Now, Louis, you must understand that the fact that [x] expresses rhetorical support for [y] simply tells you nothing about [y]. Indulging in this kind of guilt by involuntary association is a very common Jewish weakness in argument.
A very common Jewish weakness in argument? What the fuck?
This was the first time I had run into Jew-baiting since abandoning alt.politics.socialism.trotsky about 10 years ago when a character who uses the tag “Dusty” began harping on “globalists”, all of whom happened coincidentally to be Jews. It didn’t take him long to become a full-blown neo-Nazi with frequent crosspostings from Brother Nathanael Kapner, including a recent one titled “Racial Traits Of The Jews”.
If you go to Rowan Berkeley’s blog, you won’t find quite the same level of knuckle-dragging stupidity of “Dusty” but there’s no mistaking what he is about based on a December 13th posting titled “doesn’t it ever strike you as odd that ALL US treasury, fed, world bank, etc officials are jews?”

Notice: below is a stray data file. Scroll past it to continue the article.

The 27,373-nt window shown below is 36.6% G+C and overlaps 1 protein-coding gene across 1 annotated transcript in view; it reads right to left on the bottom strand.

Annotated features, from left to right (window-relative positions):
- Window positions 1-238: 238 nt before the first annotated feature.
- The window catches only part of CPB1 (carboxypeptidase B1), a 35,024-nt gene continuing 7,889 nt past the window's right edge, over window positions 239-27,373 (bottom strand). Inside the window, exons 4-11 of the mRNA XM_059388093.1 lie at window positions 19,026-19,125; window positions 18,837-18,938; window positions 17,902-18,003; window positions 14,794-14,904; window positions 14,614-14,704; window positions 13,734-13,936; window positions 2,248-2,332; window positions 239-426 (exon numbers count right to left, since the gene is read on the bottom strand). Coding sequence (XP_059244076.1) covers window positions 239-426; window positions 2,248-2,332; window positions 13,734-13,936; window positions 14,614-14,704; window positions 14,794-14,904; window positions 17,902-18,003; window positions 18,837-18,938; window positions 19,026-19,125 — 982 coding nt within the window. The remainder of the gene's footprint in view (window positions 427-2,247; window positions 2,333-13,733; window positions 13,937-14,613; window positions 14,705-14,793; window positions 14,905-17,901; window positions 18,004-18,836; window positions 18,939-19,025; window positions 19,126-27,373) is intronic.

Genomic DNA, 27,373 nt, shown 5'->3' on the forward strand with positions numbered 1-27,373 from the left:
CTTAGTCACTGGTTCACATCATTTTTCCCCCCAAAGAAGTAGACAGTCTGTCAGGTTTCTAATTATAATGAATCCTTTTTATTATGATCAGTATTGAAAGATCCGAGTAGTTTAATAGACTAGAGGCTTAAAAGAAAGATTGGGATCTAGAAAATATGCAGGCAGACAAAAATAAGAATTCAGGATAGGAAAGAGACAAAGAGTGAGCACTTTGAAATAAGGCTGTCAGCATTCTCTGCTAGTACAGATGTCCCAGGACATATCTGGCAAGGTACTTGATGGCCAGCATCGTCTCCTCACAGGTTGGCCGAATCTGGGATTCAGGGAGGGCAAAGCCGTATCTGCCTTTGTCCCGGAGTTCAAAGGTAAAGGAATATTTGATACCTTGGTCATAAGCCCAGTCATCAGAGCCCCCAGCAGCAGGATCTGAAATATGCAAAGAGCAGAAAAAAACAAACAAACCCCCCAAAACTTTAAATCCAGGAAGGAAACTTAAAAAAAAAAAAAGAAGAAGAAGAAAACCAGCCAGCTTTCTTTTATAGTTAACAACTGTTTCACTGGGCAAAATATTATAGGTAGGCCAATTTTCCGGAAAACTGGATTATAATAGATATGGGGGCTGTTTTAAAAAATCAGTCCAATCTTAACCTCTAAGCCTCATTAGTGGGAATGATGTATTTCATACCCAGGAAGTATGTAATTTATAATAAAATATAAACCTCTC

Meanwhile, when I posted a comment there on December 17th calling attention to a Tea Party delegation visiting Lebanon at the behest of Mother Agnes, it was removed unceremoniously. One wonders how secure these “anti-imperialists” are in their politics when a single message out of 80 that goes against the grain cannot be tolerated. Apparently, Jew-baiting is acceptable but questioning the Baathist faith of the Moon of Alabama blog owner, a German named Gerhard, is not.